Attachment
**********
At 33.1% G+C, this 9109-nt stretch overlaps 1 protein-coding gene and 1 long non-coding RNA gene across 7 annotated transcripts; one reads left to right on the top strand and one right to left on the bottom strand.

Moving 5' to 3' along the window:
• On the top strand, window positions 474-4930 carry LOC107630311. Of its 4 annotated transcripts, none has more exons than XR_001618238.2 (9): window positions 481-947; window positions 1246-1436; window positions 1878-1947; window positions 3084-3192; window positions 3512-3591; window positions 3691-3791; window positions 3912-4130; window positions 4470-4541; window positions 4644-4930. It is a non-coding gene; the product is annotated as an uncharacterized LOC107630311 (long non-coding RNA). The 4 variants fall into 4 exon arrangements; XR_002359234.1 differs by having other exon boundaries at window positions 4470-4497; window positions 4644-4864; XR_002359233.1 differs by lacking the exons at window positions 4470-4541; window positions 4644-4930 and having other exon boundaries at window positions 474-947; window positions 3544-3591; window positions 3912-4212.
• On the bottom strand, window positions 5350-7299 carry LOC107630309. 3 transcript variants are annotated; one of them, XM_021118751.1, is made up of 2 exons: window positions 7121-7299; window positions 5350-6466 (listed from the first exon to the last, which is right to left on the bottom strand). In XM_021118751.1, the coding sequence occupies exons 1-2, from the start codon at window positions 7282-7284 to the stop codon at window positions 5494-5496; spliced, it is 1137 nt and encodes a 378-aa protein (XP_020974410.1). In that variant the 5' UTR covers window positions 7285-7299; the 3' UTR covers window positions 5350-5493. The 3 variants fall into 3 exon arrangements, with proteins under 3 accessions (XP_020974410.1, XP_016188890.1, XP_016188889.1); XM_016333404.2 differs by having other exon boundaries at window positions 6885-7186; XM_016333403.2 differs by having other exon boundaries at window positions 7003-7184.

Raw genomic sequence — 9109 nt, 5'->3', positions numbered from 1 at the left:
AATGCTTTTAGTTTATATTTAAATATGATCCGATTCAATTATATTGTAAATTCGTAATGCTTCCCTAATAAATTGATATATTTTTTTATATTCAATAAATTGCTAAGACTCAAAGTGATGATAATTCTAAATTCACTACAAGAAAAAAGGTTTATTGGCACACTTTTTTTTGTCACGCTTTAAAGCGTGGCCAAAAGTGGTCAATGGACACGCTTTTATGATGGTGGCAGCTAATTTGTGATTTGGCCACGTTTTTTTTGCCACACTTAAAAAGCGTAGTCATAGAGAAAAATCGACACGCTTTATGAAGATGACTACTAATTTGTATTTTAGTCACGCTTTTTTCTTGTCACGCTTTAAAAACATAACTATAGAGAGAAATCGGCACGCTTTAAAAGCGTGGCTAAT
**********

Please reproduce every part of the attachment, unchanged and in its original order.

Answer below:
At 33.1% G+C, this 9109-nt stretch overlaps 1 protein-coding gene and 1 long non-coding RNA gene across 7 annotated transcripts; one reads left to right on the top strand and one right to left on the bottom strand.

Moving 5' to 3' along the window:
• On the top strand, window positions 474-4930 carry LOC107630311. Of its 4 annotated transcripts, none has more exons than XR_001618238.2 (9): window positions 481-947; window positions 1246-1436; window positions 1878-1947; window positions 3084-3192; window positions 3512-3591; window positions 3691-3791; window positions 3912-4130; window positions 4470-4541; window positions 4644-4930. It is a non-coding gene; the product is annotated as an uncharacterized LOC107630311 (long non-coding RNA). The 4 variants fall into 4 exon arrangements; XR_002359234.1 differs by having other exon boundaries at window positions 4470-4497; window positions 4644-4864; XR_002359233.1 differs by lacking the exons at window positions 4470-4541; window positions 4644-4930 and having other exon boundaries at window positions 474-947; window positions 3544-3591; window positions 3912-4212.
• On the bottom strand, window positions 5350-7299 carry LOC107630309. 3 transcript variants are annotated; one of them, XM_021118751.1, is made up of 2 exons: window positions 7121-7299; window positions 5350-6466 (listed from the first exon to the last, which is right to left on the bottom strand). In XM_021118751.1, the coding sequence occupies exons 1-2, from the start codon at window positions 7282-7284 to the stop codon at window positions 5494-5496; spliced, it is 1137 nt and encodes a 378-aa protein (XP_020974410.1). In that variant the 5' UTR covers window positions 7285-7299; the 3' UTR covers window positions 5350-5493. The 3 variants fall into 3 exon arrangements, with proteins under 3 accessions (XP_020974410.1, XP_016188890.1, XP_016188889.1); XM_016333404.2 differs by having other exon boundaries at window positions 6885-7186; XM_016333403.2 differs by having other exon boundaries at window positions 7003-7184.

Raw genomic sequence — 9109 nt, 5'->3', positions numbered from 1 at the left:
AATGCTTTTAGTTTATATTTAAATATGATCCGATTCAATTATATTGTAAATTCGTAATGCTTCCCTAATAAATTGATATATTTTTTTATATTCAATAAATTGCTAAGACTCAAAGTGATGATAATTCTAAATTCACTACAAGAAAAAAGGTTTATTGGCACACTTTTTTTTGTCACGCTTTAAAGCGTGGCCAAAAGTGGTCAATGGACACGCTTTTATGATGGTGGCAGCTAATTTGTGATTTGGCCACGTTTTTTTTGCCACACTTAAAAAGCGTAGTCATAGAGAAAAATCGACACGCTTTATGAAGATGACTACTAATTTGTATTTTAGTCACGCTTTTTTCTTGTCACGCTTTAAAAACATAACTATAGAGAGAAATCGGCACGCTTTAAAAGCGTGGCTAAT